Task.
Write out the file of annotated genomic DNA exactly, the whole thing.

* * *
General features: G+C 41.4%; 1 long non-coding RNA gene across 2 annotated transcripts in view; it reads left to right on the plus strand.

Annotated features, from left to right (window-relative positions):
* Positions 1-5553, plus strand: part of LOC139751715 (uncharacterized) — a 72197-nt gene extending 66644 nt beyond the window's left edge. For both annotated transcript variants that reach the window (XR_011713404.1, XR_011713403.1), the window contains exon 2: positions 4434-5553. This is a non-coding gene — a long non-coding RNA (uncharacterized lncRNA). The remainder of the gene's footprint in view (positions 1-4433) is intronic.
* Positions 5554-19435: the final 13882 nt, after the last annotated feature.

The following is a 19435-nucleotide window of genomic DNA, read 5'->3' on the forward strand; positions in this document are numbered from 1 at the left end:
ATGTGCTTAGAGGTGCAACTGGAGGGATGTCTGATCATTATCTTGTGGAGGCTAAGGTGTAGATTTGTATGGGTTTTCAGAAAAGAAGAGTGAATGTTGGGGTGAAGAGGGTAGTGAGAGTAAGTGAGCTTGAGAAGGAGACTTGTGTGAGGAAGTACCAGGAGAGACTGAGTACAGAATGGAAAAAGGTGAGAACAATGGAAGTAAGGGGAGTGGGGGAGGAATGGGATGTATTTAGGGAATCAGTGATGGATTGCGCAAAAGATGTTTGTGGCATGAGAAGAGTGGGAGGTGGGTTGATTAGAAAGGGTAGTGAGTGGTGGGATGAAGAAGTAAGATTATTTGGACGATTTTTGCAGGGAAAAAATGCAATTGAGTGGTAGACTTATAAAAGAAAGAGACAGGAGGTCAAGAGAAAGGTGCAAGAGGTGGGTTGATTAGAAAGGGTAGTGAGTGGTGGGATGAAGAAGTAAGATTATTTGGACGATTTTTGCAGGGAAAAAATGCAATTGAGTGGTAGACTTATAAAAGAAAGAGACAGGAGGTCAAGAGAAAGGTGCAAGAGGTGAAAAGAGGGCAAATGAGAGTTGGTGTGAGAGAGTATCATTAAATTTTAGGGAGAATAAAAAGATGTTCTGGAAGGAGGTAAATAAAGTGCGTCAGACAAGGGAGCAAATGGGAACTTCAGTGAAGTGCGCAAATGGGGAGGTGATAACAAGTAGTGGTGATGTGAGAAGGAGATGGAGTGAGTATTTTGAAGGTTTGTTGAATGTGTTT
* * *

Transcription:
General features: G+C 41.4%; 1 long non-coding RNA gene across 2 annotated transcripts in view; it reads left to right on the plus strand.

Annotated features, from left to right (window-relative positions):
* Positions 1-5553, plus strand: part of LOC139751715 (uncharacterized) — a 72197-nt gene extending 66644 nt beyond the window's left edge. For both annotated transcript variants that reach the window (XR_011713404.1, XR_011713403.1), the window contains exon 2: positions 4434-5553. This is a non-coding gene — a long non-coding RNA (uncharacterized lncRNA). The remainder of the gene's footprint in view (positions 1-4433) is intronic.
* Positions 5554-19435: the final 13882 nt, after the last annotated feature.

The following is a 19435-nucleotide window of genomic DNA, read 5'->3' on the forward strand; positions in this document are numbered from 1 at the left end:
ATGTGCTTAGAGGTGCAACTGGAGGGATGTCTGATCATTATCTTGTGGAGGCTAAGGTGTAGATTTGTATGGGTTTTCAGAAAAGAAGAGTGAATGTTGGGGTGAAGAGGGTAGTGAGAGTAAGTGAGCTTGAGAAGGAGACTTGTGTGAGGAAGTACCAGGAGAGACTGAGTACAGAATGGAAAAAGGTGAGAACAATGGAAGTAAGGGGAGTGGGGGAGGAATGGGATGTATTTAGGGAATCAGTGATGGATTGCGCAAAAGATGTTTGTGGCATGAGAAGAGTGGGAGGTGGGTTGATTAGAAAGGGTAGTGAGTGGTGGGATGAAGAAGTAAGATTATTTGGACGATTTTTGCAGGGAAAAAATGCAATTGAGTGGTAGACTTATAAAAGAAAGAGACAGGAGGTCAAGAGAAAGGTGCAAGAGGTGGGTTGATTAGAAAGGGTAGTGAGTGGTGGGATGAAGAAGTAAGATTATTTGGACGATTTTTGCAGGGAAAAAATGCAATTGAGTGGTAGACTTATAAAAGAAAGAGACAGGAGGTCAAGAGAAAGGTGCAAGAGGTGAAAAGAGGGCAAATGAGAGTTGGTGTGAGAGAGTATCATTAAATTTTAGGGAGAATAAAAAGATGTTCTGGAAGGAGGTAAATAAAGTGCGTCAGACAAGGGAGCAAATGGGAACTTCAGTGAAGTGCGCAAATGGGGAGGTGATAACAAGTAGTGGTGATGTGAGAAGGAGATGGAGTGAGTATTTTGAAGGTTTGTTGAATGTGTTT